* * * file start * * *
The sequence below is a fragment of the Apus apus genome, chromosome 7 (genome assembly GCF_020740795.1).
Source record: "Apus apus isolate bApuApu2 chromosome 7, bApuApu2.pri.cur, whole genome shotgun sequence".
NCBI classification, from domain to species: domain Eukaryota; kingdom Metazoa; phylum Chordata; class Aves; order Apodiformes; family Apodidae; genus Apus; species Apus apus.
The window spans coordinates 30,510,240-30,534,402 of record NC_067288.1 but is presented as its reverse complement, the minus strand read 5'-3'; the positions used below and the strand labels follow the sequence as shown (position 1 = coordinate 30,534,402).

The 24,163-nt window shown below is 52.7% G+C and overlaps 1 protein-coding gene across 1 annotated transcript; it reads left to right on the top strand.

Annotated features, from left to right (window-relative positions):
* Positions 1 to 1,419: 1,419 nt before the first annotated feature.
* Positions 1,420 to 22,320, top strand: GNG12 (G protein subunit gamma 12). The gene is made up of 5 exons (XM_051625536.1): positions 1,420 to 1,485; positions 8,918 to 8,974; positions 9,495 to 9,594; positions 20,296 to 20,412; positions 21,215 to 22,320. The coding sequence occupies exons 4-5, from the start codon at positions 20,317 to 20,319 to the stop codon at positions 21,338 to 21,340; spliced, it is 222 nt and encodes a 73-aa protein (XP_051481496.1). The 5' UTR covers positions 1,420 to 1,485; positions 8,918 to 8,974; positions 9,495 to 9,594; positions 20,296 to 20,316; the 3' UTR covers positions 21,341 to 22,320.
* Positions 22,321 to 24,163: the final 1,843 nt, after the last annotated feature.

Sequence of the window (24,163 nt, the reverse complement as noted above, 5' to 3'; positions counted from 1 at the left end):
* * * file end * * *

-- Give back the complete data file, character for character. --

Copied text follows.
The sequence below is a fragment of the Apus apus genome, chromosome 7 (genome assembly GCF_020740795.1).
Source record: "Apus apus isolate bApuApu2 chromosome 7, bApuApu2.pri.cur, whole genome shotgun sequence".
NCBI classification, from domain to species: domain Eukaryota; kingdom Metazoa; phylum Chordata; class Aves; order Apodiformes; family Apodidae; genus Apus; species Apus apus.
The window spans coordinates 30,510,240-30,534,402 of record NC_067288.1 but is presented as its reverse complement, the minus strand read 5'-3'; the positions used below and the strand labels follow the sequence as shown (position 1 = coordinate 30,534,402).

The 24,163-nt window shown below is 52.7% G+C and overlaps 1 protein-coding gene across 1 annotated transcript; it reads left to right on the top strand.

Annotated features, from left to right (window-relative positions):
* Positions 1 to 1,419: 1,419 nt before the first annotated feature.
* Positions 1,420 to 22,320, top strand: GNG12 (G protein subunit gamma 12). The gene is made up of 5 exons (XM_051625536.1): positions 1,420 to 1,485; positions 8,918 to 8,974; positions 9,495 to 9,594; positions 20,296 to 20,412; positions 21,215 to 22,320. The coding sequence occupies exons 4-5, from the start codon at positions 20,317 to 20,319 to the stop codon at positions 21,338 to 21,340; spliced, it is 222 nt and encodes a 73-aa protein (XP_051481496.1). The 5' UTR covers positions 1,420 to 1,485; positions 8,918 to 8,974; positions 9,495 to 9,594; positions 20,296 to 20,316; the 3' UTR covers positions 21,341 to 22,320.
* Positions 22,321 to 24,163: the final 1,843 nt, after the last annotated feature.

Sequence of the window (24,163 nt, the reverse complement as noted above, 5' to 3'; positions counted from 1 at the left end):